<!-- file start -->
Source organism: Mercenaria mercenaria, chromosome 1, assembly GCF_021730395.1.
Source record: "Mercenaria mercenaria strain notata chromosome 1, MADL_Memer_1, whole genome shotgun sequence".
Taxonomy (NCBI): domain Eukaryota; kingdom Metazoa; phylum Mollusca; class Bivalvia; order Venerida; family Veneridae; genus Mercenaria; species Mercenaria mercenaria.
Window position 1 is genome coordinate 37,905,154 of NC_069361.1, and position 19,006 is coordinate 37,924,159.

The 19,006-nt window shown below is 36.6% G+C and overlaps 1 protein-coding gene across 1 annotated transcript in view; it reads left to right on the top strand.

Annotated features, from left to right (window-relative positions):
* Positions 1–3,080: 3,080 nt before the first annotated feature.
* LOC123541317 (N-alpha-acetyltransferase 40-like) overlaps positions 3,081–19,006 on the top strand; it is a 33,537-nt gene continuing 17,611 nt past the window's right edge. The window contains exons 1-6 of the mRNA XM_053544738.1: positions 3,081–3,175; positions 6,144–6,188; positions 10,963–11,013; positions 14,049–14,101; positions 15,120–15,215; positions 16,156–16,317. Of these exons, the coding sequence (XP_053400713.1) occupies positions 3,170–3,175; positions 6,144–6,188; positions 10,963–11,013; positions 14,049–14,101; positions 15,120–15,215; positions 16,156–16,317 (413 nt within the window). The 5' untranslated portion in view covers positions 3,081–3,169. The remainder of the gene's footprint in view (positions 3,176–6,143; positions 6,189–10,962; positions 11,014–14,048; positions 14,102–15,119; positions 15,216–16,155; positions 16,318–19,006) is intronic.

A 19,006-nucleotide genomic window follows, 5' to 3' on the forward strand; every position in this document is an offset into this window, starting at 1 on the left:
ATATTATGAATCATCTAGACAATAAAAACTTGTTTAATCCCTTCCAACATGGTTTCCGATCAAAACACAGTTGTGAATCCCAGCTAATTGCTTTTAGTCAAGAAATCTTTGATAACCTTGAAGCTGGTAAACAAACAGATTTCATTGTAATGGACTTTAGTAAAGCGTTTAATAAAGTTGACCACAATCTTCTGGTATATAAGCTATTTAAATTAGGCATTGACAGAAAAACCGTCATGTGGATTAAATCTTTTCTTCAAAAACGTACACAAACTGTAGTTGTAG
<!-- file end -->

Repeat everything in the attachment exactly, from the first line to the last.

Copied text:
Source organism: Mercenaria mercenaria, chromosome 1, assembly GCF_021730395.1.
Source record: "Mercenaria mercenaria strain notata chromosome 1, MADL_Memer_1, whole genome shotgun sequence".
Taxonomy (NCBI): domain Eukaryota; kingdom Metazoa; phylum Mollusca; class Bivalvia; order Venerida; family Veneridae; genus Mercenaria; species Mercenaria mercenaria.
Window position 1 is genome coordinate 37,905,154 of NC_069361.1, and position 19,006 is coordinate 37,924,159.

The 19,006-nt window shown below is 36.6% G+C and overlaps 1 protein-coding gene across 1 annotated transcript in view; it reads left to right on the top strand.

Annotated features, from left to right (window-relative positions):
* Positions 1–3,080: 3,080 nt before the first annotated feature.
* LOC123541317 (N-alpha-acetyltransferase 40-like) overlaps positions 3,081–19,006 on the top strand; it is a 33,537-nt gene continuing 17,611 nt past the window's right edge. The window contains exons 1-6 of the mRNA XM_053544738.1: positions 3,081–3,175; positions 6,144–6,188; positions 10,963–11,013; positions 14,049–14,101; positions 15,120–15,215; positions 16,156–16,317. Of these exons, the coding sequence (XP_053400713.1) occupies positions 3,170–3,175; positions 6,144–6,188; positions 10,963–11,013; positions 14,049–14,101; positions 15,120–15,215; positions 16,156–16,317 (413 nt within the window). The 5' untranslated portion in view covers positions 3,081–3,169. The remainder of the gene's footprint in view (positions 3,176–6,143; positions 6,189–10,962; positions 11,014–14,048; positions 14,102–15,119; positions 15,216–16,155; positions 16,318–19,006) is intronic.

A 19,006-nucleotide genomic window follows, 5' to 3' on the forward strand; every position in this document is an offset into this window, starting at 1 on the left:
ATATTATGAATCATCTAGACAATAAAAACTTGTTTAATCCCTTCCAACATGGTTTCCGATCAAAACACAGTTGTGAATCCCAGCTAATTGCTTTTAGTCAAGAAATCTTTGATAACCTTGAAGCTGGTAAACAAACAGATTTCATTGTAATGGACTTTAGTAAAGCGTTTAATAAAGTTGACCACAATCTTCTGGTATATAAGCTATTTAAATTAGGCATTGACAGAAAAACCGTCATGTGGATTAAATCTTTTCTTCAAAAACGTACACAAACTGTAGTTGTAG